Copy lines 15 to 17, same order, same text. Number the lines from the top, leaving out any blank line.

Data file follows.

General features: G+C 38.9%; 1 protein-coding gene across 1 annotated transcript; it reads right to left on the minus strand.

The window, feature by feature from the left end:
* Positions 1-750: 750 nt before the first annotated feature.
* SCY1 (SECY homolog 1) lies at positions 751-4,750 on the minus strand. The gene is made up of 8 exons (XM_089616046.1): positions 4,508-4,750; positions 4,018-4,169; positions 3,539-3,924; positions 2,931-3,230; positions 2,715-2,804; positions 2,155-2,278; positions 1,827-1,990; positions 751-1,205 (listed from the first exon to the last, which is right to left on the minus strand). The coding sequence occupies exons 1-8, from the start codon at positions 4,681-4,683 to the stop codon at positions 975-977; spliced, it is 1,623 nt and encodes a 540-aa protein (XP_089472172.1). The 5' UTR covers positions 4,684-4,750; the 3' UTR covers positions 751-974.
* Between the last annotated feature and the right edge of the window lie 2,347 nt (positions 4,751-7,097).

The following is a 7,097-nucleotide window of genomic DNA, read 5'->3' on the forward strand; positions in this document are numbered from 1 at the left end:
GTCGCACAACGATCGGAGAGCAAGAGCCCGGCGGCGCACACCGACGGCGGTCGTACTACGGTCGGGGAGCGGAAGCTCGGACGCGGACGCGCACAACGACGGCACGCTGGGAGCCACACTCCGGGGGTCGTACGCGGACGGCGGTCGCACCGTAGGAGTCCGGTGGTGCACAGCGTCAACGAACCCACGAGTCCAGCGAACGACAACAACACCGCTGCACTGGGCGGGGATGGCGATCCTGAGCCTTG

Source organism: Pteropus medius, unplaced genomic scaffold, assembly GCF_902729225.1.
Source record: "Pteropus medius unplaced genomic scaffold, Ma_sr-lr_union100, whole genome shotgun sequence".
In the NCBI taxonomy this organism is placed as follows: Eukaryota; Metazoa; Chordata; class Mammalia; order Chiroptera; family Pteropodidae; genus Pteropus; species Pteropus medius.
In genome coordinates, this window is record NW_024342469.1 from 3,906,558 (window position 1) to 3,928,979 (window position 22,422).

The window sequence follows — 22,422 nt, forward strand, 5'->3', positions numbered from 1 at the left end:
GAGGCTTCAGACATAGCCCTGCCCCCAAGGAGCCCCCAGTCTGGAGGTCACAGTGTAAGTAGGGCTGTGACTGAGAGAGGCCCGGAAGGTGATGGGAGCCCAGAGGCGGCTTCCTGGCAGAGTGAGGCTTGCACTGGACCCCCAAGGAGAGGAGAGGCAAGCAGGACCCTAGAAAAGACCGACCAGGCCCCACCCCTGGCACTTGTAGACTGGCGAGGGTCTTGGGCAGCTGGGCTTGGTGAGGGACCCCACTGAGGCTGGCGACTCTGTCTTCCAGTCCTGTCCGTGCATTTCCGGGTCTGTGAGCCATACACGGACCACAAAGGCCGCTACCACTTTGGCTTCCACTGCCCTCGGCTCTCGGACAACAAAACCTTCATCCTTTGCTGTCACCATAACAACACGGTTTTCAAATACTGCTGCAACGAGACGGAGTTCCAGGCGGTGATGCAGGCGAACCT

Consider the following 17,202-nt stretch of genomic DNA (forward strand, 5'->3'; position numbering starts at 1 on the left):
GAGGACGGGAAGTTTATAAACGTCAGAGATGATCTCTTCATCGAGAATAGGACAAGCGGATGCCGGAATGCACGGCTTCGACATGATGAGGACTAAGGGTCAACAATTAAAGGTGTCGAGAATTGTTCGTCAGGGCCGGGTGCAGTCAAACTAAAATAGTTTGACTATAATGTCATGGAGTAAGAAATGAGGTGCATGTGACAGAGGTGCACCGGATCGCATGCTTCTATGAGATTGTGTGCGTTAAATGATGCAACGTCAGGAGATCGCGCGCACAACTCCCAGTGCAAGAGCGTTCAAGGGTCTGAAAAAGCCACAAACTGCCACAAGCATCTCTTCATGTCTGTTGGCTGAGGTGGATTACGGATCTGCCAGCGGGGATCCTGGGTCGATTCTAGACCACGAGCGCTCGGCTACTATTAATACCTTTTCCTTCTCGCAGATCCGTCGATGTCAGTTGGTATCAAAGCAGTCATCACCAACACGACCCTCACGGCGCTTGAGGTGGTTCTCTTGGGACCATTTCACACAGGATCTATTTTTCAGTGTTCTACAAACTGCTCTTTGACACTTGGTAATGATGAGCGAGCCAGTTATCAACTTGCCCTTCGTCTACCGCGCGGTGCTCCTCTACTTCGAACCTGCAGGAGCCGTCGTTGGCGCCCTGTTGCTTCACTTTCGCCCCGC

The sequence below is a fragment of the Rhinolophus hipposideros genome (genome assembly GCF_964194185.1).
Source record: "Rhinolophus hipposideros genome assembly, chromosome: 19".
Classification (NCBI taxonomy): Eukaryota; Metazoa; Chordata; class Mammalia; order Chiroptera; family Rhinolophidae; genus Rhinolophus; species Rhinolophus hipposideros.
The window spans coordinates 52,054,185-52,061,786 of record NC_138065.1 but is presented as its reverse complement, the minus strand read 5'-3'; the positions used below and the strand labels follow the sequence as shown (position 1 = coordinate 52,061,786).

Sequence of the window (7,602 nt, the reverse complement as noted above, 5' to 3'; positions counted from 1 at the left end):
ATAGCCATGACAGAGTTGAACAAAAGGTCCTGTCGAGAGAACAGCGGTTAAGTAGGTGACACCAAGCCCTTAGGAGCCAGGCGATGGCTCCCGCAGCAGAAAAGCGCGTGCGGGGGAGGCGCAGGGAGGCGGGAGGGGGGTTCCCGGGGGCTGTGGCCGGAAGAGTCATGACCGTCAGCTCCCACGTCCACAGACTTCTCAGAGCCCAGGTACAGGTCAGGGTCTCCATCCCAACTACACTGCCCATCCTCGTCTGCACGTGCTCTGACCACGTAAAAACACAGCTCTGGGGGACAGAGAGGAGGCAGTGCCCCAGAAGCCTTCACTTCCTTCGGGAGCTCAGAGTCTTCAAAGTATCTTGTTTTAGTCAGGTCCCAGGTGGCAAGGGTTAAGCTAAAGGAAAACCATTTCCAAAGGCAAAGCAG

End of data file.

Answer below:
GAGGACGGGAAGTTTATAAACGTCAGAGATGATCTCTTCATCGAGAATAGGACAAGCGGATGCCGGAATGCACGGCTTCGACATGATGAGGACTAAGGGTCAACAATTAAAGGTGTCGAGAATTGTTCGTCAGGGCCGGGTGCAGTCAAACTAAAATAGTTTGACTATAATGTCATGGAGTAAGAAATGAGGTGCATGTGACAGAGGTGCACCGGATCGCATGCTTCTATGAGATTGTGTGCGTTAAATGATGCAACGTCAGGAGATCGCGCGCACAACTCCCAGTGCAAGAGCGTTCAAGGGTCTGAAAAAGCCACAAACTGCCACAAGCATCTCTTCATGTCTGTTGGCTGAGGTGGATTACGGATCTGCCAGCGGGGATCCTGGGTCGATTCTAGACCACGAGCGCTCGGCTACTATTAATACCTTTTCCTTCTCGCAGATCCGTCGATGTCAGTTGGTATCAAAGCAGTCATCACCAACACGACCCTCACGGCGCTTGAGGTGGTTCTCTTGGGACCATTTCACACAGGATCTATTTTTCAGTGTTCTACAAACTGCTCTTTGACACTTGGTAATGATGAGCGAGCCAGTTATCAACTTGCCCTTCGTCTACCGCGCGGTGCTCCTCTACTTCGAACCTGCAGGAGCCGTCGTTGGCGCCCTGTTGCTTCACTTTCGCCCCGC

The sequence below is a fragment of the Rhinolophus hipposideros genome (genome assembly GCF_964194185.1).
Source record: "Rhinolophus hipposideros genome assembly, chromosome: 19".